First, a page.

Restif de la Bretonne
Restif de la Bretonne (1734 – 1806) was a colorful and picturesque author. He first came to Paris in order to work as a printing-shop apprentice but soon started to write. He produced a multitude of texts, all related to Paris and to what he could observe around him, but also dealing with sexual fantasies. For example, he wrote The Pornographer, a plan for regulating prostitution that advocates state-run brothels. Later he turned into a historiographer of the Parisian streets and their public during the Revolution with his book Les Nuits de Paris, ou le Spectateur nocturne. A lot of his novels, including Le Paysan perverti et La Paysane pervertie, tell the stories of young men or women of well-to-do peasant families who come to Paris in the pre-Revolutionary period to seek their fortune, exactly mirroring Restif’s own life.
In order to prevent his books being pirated, Restif decided to have the novels illustrated. He started with Le Paysan et La Paysane pervertie, and soon both of these novels were published with high quality engravings, which enabled buyers to recognize that these were the real editions and not pirated copies.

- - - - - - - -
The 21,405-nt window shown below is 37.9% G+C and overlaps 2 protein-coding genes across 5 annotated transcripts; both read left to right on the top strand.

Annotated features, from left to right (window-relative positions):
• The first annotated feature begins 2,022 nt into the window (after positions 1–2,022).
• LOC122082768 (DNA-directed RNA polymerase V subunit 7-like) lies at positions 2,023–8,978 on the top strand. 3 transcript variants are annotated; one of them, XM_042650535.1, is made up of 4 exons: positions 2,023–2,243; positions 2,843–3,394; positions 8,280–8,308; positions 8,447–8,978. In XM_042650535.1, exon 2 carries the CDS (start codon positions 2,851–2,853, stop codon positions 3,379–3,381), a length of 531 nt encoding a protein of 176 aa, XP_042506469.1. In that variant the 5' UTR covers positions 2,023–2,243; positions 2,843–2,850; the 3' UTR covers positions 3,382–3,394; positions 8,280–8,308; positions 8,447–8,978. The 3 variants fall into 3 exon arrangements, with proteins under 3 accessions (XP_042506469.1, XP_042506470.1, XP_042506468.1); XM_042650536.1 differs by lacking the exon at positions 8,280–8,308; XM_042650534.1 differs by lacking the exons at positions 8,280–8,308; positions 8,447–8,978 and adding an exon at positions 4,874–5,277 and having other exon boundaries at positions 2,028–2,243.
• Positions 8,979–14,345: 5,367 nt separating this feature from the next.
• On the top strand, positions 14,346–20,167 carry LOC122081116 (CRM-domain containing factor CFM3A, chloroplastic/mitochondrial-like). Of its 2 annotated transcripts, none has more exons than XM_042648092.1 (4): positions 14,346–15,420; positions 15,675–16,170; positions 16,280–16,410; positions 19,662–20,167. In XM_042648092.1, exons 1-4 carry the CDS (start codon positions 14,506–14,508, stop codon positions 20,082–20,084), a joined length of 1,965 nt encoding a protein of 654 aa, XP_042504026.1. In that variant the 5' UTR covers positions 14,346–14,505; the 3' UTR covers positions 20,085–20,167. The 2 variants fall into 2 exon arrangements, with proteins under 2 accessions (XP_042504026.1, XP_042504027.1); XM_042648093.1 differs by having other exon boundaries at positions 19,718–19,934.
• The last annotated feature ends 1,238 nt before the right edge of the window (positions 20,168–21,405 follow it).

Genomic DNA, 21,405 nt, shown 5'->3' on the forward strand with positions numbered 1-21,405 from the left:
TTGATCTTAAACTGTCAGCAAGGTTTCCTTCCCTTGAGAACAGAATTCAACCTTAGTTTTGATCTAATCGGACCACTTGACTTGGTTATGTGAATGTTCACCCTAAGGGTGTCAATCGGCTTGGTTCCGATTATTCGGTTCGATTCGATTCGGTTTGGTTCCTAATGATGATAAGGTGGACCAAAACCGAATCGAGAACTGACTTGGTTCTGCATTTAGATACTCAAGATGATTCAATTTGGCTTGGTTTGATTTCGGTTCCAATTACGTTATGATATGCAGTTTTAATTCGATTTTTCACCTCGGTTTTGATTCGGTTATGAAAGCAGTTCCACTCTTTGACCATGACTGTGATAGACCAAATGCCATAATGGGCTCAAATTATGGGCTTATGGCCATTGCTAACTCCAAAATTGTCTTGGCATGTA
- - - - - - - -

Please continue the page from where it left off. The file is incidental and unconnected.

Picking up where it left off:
Restif had very precise ideas about the illustrations and strongly insisted that the plates should highlight key moments, but also reveal the characters’ hidden qualities As a result, some engravings are a mixture of heavily symbolic signs and precise details. The best example is probably the series of title pages, which open each book of La Paysanne pervertie. The evolution of the various details on each page underlines the moral fall of Ursula, the young girl.
Restif de la Bretonne, La paysane pervertie ou les dangers de la ville, La Haie: Duchesne, 1784.
Restif became famous in 1775 with the publication of Le Paysan perverti, a morality novel on the corruption of a young peasant boy after moving to the dangerous and lustful world of Paris. After the success of this novel, he added a complement to it - a series of letters written by the peasant’s sister, La Paysane pervertie, which describe the slow but certain perversion of a young, fresh, and innocent peasant girl as she goes to Paris to help her brother.
The first title-page illustrates the arrival of Ursula in Paris. She is still pure and fresh, and this is why the word ‘’paysane’’ is more prominent that the word “pervertie” in the title-banner at the top of the image. But of course, the snake at the back of the engraving–reminiscent of the Snake which tempted Eve in the Bible–already announces Ursula’s future corruption, just as does the very down-to-earth piece of advice the old woman on the boat gives her as she goes ashore: “Be careful, Ursula.” This advice can of course be understood in a figurative sense.